"Essaying Education” will survey the philosophy of education through the genre of the essay. To ′essay′ means to ′try,′ to′attempt.′ We will attend to the rhetoric and style of thinkers attempting to argue about how we learn and teach. Figures will be drawn from the classical era (Plato, Aristotle, Cicero), medieval Europe (Augustine, Aquinas), the humanist Renaissance (Petrarch, Montaigne, Bacon, Comenius), the Enlightenment (Locke, Rousseau, Wollstonecraft), Victorian England (Darwin, Marx, Newman), American pragmatism (Emerson, James, Addams, Dewey, Dubois), and more recent critiques (Jacotot, Freire, Arendt, Gatto, Ravitch, Sahlberg). We will also watch selected documentary films (e.g. To Be and To Have; At Berkeley). We will devote particular attention to the literary history of the essay, a form that is itself a mode of speculation. In kind, students will essay their own educational philosophy as part of a scholarly final research project. Topics will inevitably include pedagogy, ignorance, failure, knowledge, equity, and the artes liberales, or "crafts of freedom." Students will be expected to attend two Rhodes symposia on the liberal arts, one sponsored by the Project for the Study of Liberal Democracy (late September), and another sponsored by a grant from the Teagle Foundation (late October). Prerequisites: FYWS 151 or permission from instructor.

Section 01 TR 08:00 am-09:15 am
Professor Scott Newstok


English 265: Special Topics. "What is Ethnic Literature?"  (F2, F4)

This course will study the emergence of the category of “ethnic literature” in the United States. Tracing the canon debates of the 1980s and 1990s and the creation of ethnic literature anthologies, we will examine the political and cultural contexts out of which Latino/a, Asian American, African American, and Native American texts were incorporated into the study of American Literature. We will analyze several exemplary early ethnic literary works, including Gloria Anzaldúa’s Borderlands/La Frontera and Maxine Hong Kingston’s Woman Warrior, to consider the formal and political qualities that made them so attractive for ethnic literary study. We will investigate why literary canons matter—how they index not only questions of taste and value, but of power—and consider the stakes of including or excluding a given text from a canon. Finally, we will read 21st century works like Jhumpa Lahiri’s Unaccustomed Earth and Junot Díaz’s The Brief Wondrous Life of Oscar Wao, considering how contemporary writers formally and politically negotiate the canons of American literature and ethnic literature in light of the legacies of the 20th century. Prerequisites: FYWS 151 or permission from instructor.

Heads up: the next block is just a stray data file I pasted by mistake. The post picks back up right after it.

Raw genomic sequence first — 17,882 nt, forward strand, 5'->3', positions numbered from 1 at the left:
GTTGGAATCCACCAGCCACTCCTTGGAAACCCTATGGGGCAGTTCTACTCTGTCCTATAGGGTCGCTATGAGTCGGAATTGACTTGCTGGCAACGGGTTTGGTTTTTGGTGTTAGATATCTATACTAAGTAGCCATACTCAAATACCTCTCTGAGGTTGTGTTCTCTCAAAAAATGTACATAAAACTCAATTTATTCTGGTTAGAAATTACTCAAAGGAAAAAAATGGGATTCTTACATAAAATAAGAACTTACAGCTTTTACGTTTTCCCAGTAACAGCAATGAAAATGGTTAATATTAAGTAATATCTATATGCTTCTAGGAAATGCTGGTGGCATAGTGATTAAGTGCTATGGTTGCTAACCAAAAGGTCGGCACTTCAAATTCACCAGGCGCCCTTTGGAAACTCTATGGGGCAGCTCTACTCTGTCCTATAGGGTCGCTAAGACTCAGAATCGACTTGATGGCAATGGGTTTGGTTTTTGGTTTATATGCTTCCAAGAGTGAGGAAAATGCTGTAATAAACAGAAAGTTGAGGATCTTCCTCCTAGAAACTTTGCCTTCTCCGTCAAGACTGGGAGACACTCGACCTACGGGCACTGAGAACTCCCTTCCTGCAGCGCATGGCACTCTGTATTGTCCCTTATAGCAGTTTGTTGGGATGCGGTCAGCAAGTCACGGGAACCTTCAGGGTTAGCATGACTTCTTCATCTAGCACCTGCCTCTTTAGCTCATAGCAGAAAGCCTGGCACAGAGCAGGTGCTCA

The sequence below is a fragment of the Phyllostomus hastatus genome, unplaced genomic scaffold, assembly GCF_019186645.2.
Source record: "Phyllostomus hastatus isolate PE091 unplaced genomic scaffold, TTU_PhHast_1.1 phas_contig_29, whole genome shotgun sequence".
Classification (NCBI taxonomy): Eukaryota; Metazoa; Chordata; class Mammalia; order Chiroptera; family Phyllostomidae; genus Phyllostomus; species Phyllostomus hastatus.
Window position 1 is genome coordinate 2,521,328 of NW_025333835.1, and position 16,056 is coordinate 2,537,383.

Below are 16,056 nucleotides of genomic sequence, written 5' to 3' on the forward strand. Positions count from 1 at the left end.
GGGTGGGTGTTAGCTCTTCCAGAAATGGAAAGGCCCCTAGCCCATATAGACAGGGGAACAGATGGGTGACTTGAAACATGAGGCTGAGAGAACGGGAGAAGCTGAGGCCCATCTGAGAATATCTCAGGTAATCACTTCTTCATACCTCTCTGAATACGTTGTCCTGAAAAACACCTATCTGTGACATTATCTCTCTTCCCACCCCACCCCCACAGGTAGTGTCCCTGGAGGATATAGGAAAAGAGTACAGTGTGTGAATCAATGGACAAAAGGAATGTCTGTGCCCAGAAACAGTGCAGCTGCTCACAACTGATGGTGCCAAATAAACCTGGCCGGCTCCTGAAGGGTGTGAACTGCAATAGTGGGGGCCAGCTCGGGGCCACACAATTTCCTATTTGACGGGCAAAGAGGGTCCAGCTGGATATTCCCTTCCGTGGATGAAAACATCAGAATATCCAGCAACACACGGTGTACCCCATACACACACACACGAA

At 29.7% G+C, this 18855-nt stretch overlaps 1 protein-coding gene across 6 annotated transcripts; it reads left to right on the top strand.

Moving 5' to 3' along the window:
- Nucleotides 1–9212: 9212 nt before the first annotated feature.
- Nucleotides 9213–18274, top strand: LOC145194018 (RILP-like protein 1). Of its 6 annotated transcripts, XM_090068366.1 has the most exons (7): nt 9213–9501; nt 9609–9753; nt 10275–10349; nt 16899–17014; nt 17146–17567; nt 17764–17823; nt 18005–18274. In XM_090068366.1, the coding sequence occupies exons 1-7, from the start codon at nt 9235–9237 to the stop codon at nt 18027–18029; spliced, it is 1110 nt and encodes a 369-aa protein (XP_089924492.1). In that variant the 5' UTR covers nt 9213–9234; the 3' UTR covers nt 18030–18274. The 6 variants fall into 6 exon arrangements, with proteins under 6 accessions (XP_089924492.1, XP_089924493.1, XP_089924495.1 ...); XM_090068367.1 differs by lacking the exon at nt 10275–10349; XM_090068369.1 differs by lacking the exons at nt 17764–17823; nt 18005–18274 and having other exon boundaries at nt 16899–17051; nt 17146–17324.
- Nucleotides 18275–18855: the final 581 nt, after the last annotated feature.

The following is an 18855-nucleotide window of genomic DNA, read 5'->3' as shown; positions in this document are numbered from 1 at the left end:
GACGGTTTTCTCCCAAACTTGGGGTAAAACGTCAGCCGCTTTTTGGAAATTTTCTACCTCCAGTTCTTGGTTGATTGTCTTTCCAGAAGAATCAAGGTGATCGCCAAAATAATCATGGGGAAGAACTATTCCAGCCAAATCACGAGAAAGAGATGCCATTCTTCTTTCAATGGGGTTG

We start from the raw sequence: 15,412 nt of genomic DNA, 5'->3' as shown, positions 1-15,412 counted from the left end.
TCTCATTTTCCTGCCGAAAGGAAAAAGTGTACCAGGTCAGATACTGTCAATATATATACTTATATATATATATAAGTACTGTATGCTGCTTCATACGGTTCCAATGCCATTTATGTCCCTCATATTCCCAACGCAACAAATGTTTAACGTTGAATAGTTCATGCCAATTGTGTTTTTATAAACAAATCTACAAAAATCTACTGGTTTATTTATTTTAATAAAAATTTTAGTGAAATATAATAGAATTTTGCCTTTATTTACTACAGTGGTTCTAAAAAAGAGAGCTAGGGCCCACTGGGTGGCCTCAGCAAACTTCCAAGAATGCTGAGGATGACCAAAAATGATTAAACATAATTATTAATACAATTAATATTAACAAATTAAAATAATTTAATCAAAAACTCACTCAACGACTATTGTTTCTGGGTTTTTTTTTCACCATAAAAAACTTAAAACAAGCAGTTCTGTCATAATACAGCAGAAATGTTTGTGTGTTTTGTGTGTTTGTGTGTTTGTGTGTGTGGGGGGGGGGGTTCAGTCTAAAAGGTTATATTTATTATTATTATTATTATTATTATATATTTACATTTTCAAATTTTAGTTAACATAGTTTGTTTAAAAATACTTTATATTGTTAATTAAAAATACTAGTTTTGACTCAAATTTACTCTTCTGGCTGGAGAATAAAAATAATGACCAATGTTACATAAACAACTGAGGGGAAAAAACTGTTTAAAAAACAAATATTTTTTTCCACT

Section 02 TR 09:30 am-10:45 am
Professor Amanda Dykema


English 285. Text and Context. (F2, F4)

This course assists prospective majors and minors in acquiring the necessary tools for middle- and upper-division classes in English. Each seminar will focus on the necessary skills for reading literary texts, the development of critical argument, and the ability to situate the text in relation to significant contexts. Such contexts might include a text’s historical and cultural circumstances, or its situation within the wider history or discipline of literary studies. Not open to seniors. Prerequisites: FYWS 151 or permission from instructor. Course required for prospective English majors.

TR 11:00 am-12:15 pm
Professor Gordon Bigelow


  

 

Advanced Literature Courses

English 319. Old English Language, Literature, and Culture.
(pre - 1800 literature)

Frige mec frodum wordum…